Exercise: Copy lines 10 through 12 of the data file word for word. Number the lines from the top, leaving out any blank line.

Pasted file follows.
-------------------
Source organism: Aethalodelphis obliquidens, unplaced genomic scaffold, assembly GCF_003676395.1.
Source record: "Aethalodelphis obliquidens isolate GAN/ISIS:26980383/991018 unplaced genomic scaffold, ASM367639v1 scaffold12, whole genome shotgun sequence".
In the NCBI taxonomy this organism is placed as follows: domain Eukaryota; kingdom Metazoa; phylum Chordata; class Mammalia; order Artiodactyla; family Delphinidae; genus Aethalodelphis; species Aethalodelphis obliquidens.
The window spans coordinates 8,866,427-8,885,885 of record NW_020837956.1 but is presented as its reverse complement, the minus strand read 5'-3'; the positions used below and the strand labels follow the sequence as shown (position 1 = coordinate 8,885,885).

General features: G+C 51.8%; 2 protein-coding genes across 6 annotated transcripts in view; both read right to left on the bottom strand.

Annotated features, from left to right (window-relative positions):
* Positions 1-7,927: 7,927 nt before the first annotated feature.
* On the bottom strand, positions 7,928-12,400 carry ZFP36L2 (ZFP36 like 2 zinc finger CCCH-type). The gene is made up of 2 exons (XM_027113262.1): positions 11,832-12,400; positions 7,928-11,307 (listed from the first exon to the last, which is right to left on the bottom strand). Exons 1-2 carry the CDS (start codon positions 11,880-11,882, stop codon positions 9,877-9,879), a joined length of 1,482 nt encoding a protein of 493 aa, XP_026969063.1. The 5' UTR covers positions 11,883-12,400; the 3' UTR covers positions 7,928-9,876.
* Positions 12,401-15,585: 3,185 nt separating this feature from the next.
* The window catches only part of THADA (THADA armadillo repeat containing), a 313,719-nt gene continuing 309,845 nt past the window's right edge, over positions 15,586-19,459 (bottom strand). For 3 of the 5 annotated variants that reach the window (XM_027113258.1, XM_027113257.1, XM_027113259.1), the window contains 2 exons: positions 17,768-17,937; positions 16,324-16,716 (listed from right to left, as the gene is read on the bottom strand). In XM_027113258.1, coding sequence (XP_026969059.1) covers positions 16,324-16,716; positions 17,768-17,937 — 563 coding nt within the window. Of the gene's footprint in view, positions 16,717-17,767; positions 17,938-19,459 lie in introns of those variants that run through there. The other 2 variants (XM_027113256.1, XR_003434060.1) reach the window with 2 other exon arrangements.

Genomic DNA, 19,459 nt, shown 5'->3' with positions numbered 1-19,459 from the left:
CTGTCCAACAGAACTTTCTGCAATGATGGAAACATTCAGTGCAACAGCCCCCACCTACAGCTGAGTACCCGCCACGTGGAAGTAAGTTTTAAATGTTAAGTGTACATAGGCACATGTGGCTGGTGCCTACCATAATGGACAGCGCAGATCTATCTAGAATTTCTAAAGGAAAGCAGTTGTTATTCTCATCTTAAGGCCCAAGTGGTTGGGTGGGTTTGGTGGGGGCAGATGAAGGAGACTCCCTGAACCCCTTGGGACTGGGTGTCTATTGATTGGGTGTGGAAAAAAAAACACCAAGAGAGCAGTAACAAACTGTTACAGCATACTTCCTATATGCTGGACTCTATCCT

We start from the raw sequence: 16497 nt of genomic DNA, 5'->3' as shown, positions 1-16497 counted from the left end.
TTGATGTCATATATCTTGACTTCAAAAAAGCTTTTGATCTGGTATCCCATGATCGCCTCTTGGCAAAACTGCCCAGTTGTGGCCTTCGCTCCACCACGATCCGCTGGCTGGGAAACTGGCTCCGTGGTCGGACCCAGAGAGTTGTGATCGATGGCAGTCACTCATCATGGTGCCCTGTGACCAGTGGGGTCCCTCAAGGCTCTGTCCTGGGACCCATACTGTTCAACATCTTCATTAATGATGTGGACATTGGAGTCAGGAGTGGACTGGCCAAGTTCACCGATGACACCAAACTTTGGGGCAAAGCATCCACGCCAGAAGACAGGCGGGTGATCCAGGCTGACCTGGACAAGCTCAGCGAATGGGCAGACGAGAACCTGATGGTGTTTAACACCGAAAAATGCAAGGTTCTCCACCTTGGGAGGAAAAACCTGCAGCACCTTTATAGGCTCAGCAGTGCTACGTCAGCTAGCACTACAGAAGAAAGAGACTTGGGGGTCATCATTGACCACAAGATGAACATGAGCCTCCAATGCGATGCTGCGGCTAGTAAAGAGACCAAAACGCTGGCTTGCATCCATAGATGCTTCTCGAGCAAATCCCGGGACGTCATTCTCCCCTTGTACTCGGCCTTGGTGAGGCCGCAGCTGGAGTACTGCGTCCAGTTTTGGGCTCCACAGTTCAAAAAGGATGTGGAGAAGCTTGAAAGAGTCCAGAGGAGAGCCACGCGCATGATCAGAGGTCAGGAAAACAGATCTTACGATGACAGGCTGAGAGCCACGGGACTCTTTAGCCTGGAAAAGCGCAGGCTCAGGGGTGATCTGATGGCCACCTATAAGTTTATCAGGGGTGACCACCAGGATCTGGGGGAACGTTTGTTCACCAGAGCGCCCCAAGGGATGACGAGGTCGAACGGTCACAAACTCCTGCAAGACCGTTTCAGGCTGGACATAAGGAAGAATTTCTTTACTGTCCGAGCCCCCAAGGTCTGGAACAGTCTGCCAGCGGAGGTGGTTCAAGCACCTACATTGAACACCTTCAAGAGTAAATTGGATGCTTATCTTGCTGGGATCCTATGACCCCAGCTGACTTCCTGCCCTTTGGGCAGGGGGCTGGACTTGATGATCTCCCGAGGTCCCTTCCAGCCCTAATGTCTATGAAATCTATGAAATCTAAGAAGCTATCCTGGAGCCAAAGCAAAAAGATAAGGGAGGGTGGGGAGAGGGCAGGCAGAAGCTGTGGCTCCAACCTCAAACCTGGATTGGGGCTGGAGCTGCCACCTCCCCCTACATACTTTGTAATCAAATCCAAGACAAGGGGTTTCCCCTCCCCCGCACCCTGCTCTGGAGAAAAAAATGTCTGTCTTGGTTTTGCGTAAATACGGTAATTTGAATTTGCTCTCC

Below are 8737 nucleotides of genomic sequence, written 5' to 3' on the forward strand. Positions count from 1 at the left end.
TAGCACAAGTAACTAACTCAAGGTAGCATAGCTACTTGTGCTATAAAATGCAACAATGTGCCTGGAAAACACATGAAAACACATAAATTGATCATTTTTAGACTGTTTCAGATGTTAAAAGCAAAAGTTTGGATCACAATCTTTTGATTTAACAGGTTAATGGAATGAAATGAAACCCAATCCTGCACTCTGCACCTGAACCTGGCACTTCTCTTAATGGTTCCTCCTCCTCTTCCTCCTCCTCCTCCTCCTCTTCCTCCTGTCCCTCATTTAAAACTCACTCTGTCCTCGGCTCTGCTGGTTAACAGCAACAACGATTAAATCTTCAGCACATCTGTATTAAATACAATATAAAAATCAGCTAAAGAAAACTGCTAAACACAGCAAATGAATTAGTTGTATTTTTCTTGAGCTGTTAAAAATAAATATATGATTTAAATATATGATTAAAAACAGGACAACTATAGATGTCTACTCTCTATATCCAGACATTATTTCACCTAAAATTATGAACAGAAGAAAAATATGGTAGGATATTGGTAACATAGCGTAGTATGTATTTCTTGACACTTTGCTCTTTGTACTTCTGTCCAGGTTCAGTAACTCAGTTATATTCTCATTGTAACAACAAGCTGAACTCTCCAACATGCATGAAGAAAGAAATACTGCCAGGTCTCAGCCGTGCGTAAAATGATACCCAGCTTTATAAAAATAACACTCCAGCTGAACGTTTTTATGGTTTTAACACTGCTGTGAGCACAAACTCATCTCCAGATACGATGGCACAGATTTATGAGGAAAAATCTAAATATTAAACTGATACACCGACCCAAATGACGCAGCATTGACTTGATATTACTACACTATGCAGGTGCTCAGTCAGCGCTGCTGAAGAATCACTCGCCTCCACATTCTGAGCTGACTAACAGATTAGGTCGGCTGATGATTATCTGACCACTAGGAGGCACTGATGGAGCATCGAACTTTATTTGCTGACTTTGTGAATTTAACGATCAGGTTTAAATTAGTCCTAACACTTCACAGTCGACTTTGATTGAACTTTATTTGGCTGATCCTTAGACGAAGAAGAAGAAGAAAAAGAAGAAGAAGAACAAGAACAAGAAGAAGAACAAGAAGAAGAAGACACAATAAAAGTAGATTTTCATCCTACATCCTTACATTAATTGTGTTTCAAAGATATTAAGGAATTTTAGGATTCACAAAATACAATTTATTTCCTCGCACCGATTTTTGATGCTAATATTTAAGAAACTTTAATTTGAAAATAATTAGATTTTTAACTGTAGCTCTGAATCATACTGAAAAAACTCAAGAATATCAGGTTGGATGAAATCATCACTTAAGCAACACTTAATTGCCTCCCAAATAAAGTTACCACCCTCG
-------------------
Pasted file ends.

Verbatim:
* The window catches only part of THADA (THADA armadillo repeat containing), a 313,719-nt gene continuing 309,845 nt past the window's right edge, over positions 15,586-19,459 (bottom strand). For 3 of the 5 annotated variants that reach the window (XM_027113258.1, XM_027113257.1, XM_027113259.1), the window contains 2 exons: positions 17,768-17,937; positions 16,324-16,716 (listed from right to left, as the gene is read on the bottom strand). In XM_027113258.1, coding sequence (XP_026969059.1) covers positions 16,324-16,716; positions 17,768-17,937 — 563 coding nt within the window. Of the gene's footprint in view, positions 16,717-17,767; positions 17,938-19,459 lie in introns of those variants that run through there. The other 2 variants (XM_027113256.1, XR_003434060.1) reach the window with 2 other exon arrangements.

Genomic DNA, 19,459 nt, shown 5'->3' with positions numbered 1-19,459 from the left:
CTGTCCAACAGAACTTTCTGCAATGATGGAAACATTCAGTGCAACAGCCCCCACCTACAGCTGAGTACCCGCCACGTGGAAGTAAGTTTTAAATGTTAAGTGTACATAGGCACATGTGGCTGGTGCCTACCATAATGGACAGCGCAGATCTATCTAGAATTTCTAAAGGAAAGCAGTTGTTATTCTCATCTTAAGGCCCAAGTGGTTGGGTGGGTTTGGTGGGGGCAGATGAAGGAGACTCCCTGAACCCCTTGGGACTGGGTGTCTATTGATTGGGTGTGGAAAAAAAAACACCAAGAGAGCAGTAACAAACTGTTACAGCATACTTCCTATATGCTGGACTCTATCCT